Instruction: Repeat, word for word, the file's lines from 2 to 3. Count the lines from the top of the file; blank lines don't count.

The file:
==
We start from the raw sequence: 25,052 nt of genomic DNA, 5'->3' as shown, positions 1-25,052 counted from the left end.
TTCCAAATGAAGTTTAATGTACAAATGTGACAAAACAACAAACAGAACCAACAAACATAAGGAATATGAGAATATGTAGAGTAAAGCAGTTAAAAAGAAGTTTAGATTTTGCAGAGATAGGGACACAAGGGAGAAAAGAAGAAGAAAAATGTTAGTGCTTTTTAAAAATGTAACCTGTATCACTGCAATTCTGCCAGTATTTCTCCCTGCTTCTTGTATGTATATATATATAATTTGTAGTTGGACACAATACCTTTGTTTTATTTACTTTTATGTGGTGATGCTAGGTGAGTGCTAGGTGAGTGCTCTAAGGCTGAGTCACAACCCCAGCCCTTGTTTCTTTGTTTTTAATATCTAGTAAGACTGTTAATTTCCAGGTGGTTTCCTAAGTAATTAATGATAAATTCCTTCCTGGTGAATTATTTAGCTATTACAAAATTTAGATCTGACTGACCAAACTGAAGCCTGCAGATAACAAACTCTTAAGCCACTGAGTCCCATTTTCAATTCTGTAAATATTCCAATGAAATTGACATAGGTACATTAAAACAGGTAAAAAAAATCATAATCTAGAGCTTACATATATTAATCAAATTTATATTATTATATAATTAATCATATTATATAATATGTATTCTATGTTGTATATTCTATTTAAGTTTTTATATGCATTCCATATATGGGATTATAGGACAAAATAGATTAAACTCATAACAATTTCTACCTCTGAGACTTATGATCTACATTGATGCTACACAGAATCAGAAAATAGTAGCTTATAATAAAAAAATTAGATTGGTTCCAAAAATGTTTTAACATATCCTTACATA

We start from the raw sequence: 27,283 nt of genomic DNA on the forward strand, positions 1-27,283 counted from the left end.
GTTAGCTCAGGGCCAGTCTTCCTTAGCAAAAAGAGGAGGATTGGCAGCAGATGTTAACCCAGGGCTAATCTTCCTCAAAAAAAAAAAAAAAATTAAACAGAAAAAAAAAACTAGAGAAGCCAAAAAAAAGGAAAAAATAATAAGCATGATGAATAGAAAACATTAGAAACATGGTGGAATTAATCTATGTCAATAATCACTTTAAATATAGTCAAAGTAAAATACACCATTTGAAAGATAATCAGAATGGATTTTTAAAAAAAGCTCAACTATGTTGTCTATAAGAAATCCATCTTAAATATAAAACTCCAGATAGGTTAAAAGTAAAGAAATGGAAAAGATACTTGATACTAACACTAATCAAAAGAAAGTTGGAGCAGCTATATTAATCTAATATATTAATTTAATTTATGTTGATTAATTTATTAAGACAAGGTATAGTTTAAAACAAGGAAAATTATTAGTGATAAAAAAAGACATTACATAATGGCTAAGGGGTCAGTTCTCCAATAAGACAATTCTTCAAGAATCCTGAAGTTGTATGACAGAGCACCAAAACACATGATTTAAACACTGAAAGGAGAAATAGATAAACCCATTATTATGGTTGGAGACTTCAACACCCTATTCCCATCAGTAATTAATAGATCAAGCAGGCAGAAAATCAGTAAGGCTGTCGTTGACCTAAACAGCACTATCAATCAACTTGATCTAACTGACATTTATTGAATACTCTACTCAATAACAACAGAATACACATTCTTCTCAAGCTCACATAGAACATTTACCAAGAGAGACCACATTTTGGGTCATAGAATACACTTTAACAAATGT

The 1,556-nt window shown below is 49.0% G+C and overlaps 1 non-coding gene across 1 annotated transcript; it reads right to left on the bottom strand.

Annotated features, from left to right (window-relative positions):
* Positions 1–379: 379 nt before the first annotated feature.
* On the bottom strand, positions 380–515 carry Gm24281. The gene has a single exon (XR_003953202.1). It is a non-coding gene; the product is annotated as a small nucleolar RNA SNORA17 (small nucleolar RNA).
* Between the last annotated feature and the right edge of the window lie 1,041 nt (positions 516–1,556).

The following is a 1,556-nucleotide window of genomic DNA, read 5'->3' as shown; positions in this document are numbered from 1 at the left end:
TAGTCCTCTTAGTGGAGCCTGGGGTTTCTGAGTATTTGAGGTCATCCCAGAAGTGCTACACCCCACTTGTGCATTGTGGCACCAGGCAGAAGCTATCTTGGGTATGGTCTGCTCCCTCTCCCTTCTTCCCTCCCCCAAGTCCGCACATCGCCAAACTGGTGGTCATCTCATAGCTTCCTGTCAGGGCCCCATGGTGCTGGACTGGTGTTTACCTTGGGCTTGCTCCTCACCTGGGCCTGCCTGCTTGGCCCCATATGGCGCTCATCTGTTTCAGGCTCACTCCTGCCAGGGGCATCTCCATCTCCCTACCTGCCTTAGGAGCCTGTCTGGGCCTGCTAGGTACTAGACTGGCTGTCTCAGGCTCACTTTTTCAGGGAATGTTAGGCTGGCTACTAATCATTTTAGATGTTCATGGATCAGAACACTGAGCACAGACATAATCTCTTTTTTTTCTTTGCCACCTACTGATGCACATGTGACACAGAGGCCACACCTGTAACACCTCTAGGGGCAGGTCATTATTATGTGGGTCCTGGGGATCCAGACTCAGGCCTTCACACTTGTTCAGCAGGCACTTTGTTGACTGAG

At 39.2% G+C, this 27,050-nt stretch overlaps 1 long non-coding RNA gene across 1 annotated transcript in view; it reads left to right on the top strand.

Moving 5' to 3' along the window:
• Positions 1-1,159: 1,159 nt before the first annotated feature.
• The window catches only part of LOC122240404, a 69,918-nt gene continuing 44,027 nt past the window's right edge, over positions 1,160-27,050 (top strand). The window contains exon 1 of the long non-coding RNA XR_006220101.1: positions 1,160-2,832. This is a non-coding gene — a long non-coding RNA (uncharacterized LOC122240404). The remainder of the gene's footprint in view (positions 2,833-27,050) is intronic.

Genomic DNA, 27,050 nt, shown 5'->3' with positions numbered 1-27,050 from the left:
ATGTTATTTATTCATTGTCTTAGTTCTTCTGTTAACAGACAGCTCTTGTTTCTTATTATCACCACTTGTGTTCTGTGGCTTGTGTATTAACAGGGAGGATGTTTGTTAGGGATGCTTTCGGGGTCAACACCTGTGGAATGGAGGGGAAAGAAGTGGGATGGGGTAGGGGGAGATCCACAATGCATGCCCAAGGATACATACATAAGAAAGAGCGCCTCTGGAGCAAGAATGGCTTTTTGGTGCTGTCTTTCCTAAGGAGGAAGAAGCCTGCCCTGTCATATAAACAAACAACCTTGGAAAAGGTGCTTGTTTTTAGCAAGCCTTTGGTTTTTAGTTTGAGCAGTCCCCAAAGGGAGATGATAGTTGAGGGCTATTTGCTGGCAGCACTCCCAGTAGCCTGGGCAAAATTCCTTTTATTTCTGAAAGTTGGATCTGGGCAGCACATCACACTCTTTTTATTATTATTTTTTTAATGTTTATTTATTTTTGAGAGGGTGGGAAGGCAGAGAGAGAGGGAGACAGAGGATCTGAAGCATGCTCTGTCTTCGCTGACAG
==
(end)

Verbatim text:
TTCCAAATGAAGTTTAATGTACAAATGTGACAAAACAACAAACAGAACCAACAAACATAAGGAATATGAGAATATGTAGAGTAAAGCAGTTAAAAAGAAGTTTAGATTTTGCAGAGATAGGGACACAAGGGAGAAAAGAAGAAGAAAAATGTTAGTGCTTTTTAAAAATGTAACCTGTATCACTGCAATTCTGCCAGTATTTCTCCCTGCTTCTTGTATGTATATATATATAATTTGTAGTTGGACACAATACCTTTGTTTTATTTACTTTTATGTGGTGATGCTAGGTGAGTGCTAGGTGAGTGCTCTAAGGCTGAGTCACAACCCCAGCCCTTGTTTCTTTGTTTTTAATATCTAGTAAGACTGTTAATTTCCAGGTGGTTTCCTAAGTAATTAATGATAAATTCCTTCCTGGTGAATTATTTAGCTATTACAAAATTTAGATCTGACTGACCAAACTGAAGCCTGCAGATAACAAACTCTTAAGCCACTGAGTCCCATTTTCAATTCTGTAAATATTCCAATGAAATTGACATAGGTACATTAAAACAGGTAAAAAAAATCATAATCTAGAGCTTACATATATTAATCAAATTTATATTATTATATAATTAATCATATTATATAATATGTATTCTATGTTGTATATTCTATTTAAGTTTTTATATGCATTCCATATATGGGATTATAGGACAAAATAGATTAAACTCATAACAATTTCTACCTCTGAGACTTATGATCTACATTGATGCTACACAGAATCAGAAAATAGTAGCTTATAATAAAAAAATTAGATTGGTTCCAAAAATGTTTTAACATATCCTTACATA

We start from the raw sequence: 27,283 nt of genomic DNA on the forward strand, positions 1-27,283 counted from the left end.